According to Achievers Workforce Institute’s annual Engagement and Retention Report, a stunning 52% of workers plan to leave their job in 2021! In some ways, that might not be entirely surprising since the Covid-19 pandemic forced all of us to rethink our lives and how we do business. Yet this news can be devastating for employers, as it takes both time and money to recruit, onboard, and train new hires. In most cases, it’s in your best interest to do what you reasonably can to retain your existing employees instead. Here are a few strategies that can help you keep more of your workforce.

Seek and Act on Feedback

If you have an open line of communication, your employees are likely willing and even eager to tell you what they need and want. Start sending out surveys now and also open channels for unsolicited feedback. Find out how you can improve upon key areas like diversity & inclusion, social justice, company culture, safe reopening, and the overall employee experience.

But asking for opinions isn’t enough in a vacuum. You also have to be willing to make changes based on what you learn. It’s true that not every employee suggestion is feasible, but all should be given fair consideration. Synthesize the data, act on the key points that are frequently raised, and above all, be transparent. Let your employees know what you are changing, why you are changing it, and how they can get involved.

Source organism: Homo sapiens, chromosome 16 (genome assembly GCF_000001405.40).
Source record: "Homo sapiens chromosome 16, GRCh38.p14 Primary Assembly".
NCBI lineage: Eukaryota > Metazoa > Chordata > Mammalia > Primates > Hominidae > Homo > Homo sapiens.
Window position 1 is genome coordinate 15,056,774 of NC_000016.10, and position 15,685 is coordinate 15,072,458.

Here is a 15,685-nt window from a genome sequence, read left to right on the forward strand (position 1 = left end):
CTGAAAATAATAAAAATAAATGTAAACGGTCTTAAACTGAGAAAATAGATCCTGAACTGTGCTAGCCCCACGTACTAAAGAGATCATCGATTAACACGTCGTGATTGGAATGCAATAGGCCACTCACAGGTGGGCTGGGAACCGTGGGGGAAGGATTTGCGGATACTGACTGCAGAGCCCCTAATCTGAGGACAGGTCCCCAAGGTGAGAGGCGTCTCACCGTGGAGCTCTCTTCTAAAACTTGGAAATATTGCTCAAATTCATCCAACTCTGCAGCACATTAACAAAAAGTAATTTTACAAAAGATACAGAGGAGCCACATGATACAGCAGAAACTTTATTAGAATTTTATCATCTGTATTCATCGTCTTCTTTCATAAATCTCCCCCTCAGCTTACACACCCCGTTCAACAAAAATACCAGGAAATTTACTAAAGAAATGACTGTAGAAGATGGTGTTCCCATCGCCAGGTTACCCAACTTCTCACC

Improve Recognition

Employee recognition is an important strategy to boost company culture. Pandemic precautions over the past year have left many workers feeling disengaged from their employer. Go out of your way to create recognition programs that make your employees feel valued. You might choose an employee of the month, ask workers to recognize each other for things that happen throughout the week, or give out small notes of appreciation as you walk the floor. Consider using small rewards, such as a gift card or an extra break, to show your thanks.

Pay Attention to Work-Life Balance

During the pandemic, many employers were worried about simply staying afloat, and it was only natural to focus mainly on ways to keep up productivity under the new guidelines. But after more than a year, employees are exhausted. Consider letting go of any remaining results-oriented management style in favor of one that prioritizes your team members’ needs. Help them find ways to get back into balance and model healthy behaviors by not sending work messages at night or on days off.

The year 2020 was tough on everyone. In 2021, employers will need to take active steps to keep their employees engaged, balanced, and on the right track.

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